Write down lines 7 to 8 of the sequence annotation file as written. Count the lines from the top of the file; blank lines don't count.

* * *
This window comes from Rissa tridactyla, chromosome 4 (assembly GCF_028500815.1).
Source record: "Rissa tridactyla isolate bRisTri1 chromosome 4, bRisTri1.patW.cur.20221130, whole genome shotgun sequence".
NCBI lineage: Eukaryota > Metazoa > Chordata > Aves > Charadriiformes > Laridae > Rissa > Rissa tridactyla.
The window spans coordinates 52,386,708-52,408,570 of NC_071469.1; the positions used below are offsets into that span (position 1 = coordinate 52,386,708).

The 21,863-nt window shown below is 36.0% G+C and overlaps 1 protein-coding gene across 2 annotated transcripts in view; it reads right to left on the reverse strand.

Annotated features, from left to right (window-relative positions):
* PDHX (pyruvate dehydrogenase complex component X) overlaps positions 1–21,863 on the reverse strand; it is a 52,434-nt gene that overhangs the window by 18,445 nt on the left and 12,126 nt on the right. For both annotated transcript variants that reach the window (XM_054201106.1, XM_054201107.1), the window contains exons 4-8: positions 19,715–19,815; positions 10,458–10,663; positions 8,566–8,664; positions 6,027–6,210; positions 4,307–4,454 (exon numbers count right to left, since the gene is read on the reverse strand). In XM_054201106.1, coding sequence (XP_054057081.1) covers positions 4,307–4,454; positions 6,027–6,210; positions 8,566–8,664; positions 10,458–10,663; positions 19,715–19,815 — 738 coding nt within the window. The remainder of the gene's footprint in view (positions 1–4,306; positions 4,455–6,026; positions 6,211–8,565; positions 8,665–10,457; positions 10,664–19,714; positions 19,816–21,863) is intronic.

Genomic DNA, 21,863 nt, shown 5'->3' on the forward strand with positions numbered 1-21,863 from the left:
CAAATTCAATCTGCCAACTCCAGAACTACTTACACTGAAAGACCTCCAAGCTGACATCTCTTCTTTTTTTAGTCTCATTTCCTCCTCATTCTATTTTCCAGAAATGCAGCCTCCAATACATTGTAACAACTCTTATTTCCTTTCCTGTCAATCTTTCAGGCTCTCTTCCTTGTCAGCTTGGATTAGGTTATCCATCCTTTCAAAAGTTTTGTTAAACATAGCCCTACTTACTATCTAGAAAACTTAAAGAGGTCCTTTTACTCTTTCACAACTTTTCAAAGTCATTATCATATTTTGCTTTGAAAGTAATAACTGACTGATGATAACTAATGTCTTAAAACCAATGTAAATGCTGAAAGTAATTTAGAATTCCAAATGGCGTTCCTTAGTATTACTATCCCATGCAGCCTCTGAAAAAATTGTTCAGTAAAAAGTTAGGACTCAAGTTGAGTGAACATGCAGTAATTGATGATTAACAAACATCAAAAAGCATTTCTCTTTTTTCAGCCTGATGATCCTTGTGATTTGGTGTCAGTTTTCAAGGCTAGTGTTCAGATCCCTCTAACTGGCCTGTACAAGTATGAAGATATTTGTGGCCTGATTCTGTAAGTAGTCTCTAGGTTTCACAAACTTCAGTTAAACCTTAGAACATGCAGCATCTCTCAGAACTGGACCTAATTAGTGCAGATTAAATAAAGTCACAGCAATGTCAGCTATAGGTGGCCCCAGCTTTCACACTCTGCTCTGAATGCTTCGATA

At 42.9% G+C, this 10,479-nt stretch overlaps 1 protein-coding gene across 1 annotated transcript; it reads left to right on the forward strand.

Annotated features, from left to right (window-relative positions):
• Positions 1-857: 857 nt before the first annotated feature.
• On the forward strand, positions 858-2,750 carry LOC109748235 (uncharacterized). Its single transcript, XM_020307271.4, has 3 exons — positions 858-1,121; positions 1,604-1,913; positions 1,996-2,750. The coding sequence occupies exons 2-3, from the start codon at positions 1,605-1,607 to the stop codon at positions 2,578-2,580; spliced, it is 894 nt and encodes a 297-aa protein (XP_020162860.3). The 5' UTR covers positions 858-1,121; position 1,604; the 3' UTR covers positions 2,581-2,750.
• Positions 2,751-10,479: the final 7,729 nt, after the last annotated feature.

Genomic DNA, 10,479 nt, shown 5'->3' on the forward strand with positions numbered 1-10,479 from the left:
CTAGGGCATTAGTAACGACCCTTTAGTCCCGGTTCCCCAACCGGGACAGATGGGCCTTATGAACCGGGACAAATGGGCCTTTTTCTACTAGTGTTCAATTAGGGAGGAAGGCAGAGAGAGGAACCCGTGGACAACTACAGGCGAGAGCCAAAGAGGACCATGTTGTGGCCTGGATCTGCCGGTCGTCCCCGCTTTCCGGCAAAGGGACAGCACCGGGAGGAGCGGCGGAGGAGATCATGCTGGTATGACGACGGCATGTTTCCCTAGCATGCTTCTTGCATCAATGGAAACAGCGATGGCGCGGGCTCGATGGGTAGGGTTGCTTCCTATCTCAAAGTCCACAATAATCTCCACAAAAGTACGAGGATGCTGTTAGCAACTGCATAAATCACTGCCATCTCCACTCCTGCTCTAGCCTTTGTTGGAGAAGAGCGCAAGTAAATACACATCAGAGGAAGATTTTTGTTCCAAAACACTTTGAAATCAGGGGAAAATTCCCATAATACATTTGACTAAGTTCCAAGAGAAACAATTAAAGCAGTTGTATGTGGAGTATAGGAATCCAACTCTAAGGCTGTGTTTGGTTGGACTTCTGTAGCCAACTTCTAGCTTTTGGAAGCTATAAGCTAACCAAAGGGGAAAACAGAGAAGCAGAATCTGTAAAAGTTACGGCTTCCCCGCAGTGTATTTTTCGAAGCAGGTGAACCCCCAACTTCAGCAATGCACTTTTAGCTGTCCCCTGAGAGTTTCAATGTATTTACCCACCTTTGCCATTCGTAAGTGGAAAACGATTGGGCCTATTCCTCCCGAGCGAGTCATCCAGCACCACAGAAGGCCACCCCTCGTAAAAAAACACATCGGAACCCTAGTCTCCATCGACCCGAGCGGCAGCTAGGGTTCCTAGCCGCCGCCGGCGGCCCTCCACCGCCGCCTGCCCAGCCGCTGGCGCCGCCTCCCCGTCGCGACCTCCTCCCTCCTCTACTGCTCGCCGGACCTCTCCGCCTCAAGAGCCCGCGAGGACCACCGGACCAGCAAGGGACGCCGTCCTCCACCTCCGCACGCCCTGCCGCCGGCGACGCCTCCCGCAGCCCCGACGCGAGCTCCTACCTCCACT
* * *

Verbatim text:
* PDHX (pyruvate dehydrogenase complex component X) overlaps positions 1–21,863 on the reverse strand; it is a 52,434-nt gene that overhangs the window by 18,445 nt on the left and 12,126 nt on the right. For both annotated transcript variants that reach the window (XM_054201106.1, XM_054201107.1), the window contains exons 4-8: positions 19,715–19,815; positions 10,458–10,663; positions 8,566–8,664; positions 6,027–6,210; positions 4,307–4,454 (exon numbers count right to left, since the gene is read on the reverse strand). In XM_054201106.1, coding sequence (XP_054057081.1) covers positions 4,307–4,454; positions 6,027–6,210; positions 8,566–8,664; positions 10,458–10,663; positions 19,715–19,815 — 738 coding nt within the window. The remainder of the gene's footprint in view (positions 1–4,306; positions 4,455–6,026; positions 6,211–8,565; positions 8,665–10,457; positions 10,664–19,714; positions 19,816–21,863) is intronic.

Genomic DNA, 21,863 nt, shown 5'->3' on the forward strand with positions numbered 1-21,863 from the left: